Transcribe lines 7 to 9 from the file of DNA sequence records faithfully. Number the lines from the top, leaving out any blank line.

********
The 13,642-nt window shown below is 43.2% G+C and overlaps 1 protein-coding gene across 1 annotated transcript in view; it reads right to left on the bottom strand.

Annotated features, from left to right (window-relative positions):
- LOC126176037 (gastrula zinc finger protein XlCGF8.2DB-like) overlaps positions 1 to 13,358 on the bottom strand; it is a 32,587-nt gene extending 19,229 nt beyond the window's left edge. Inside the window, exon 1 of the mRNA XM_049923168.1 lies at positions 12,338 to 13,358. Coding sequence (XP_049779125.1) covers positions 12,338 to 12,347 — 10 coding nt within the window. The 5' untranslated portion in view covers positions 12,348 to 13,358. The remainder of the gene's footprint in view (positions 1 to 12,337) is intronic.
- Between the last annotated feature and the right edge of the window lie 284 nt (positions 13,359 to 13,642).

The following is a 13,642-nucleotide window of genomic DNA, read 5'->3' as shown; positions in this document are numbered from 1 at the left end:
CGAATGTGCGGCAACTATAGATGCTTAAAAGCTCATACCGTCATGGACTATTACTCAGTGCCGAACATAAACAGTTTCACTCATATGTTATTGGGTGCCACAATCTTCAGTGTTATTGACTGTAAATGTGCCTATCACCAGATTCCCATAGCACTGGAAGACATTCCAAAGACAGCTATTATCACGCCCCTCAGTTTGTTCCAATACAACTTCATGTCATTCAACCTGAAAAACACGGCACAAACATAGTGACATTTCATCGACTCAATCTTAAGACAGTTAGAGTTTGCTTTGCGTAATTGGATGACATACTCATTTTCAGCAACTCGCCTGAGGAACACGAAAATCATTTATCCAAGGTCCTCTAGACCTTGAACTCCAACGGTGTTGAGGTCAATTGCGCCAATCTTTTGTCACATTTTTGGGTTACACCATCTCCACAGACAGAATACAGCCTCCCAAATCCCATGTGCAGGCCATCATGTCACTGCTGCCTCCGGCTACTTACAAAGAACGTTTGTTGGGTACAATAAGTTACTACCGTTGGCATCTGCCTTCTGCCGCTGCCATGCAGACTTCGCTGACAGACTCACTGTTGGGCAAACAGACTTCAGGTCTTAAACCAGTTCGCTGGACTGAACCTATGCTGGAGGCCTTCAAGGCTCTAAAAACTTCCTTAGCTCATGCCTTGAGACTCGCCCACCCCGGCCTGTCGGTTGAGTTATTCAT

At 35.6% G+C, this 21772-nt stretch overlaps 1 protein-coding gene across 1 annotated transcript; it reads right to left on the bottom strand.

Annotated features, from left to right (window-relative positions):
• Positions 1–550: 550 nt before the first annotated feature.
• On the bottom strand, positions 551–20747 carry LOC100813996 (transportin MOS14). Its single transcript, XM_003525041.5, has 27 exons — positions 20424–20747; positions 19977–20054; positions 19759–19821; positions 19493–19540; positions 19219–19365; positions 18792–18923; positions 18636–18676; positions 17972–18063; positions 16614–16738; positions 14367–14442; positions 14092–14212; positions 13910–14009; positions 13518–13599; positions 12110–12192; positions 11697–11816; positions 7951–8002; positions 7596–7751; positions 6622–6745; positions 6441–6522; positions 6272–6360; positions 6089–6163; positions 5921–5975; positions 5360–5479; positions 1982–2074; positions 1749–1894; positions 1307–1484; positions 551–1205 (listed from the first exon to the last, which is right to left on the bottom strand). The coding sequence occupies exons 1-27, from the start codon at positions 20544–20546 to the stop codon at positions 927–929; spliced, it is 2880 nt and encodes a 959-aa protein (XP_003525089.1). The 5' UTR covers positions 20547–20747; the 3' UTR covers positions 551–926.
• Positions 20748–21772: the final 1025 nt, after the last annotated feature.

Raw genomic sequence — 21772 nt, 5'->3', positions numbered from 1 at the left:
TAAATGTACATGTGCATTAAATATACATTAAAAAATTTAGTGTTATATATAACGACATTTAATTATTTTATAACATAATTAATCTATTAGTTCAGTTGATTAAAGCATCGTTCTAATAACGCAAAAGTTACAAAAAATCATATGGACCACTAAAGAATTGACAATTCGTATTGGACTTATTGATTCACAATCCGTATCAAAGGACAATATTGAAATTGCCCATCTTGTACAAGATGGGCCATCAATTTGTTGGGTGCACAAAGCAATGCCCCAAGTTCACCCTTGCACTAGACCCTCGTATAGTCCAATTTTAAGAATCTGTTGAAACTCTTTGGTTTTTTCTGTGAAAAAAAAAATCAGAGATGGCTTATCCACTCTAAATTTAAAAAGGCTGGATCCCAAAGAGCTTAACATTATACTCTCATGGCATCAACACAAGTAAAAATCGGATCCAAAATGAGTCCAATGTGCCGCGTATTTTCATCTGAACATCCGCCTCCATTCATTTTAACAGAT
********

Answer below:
At 35.6% G+C, this 21772-nt stretch overlaps 1 protein-coding gene across 1 annotated transcript; it reads right to left on the bottom strand.

Annotated features, from left to right (window-relative positions):
• Positions 1–550: 550 nt before the first annotated feature.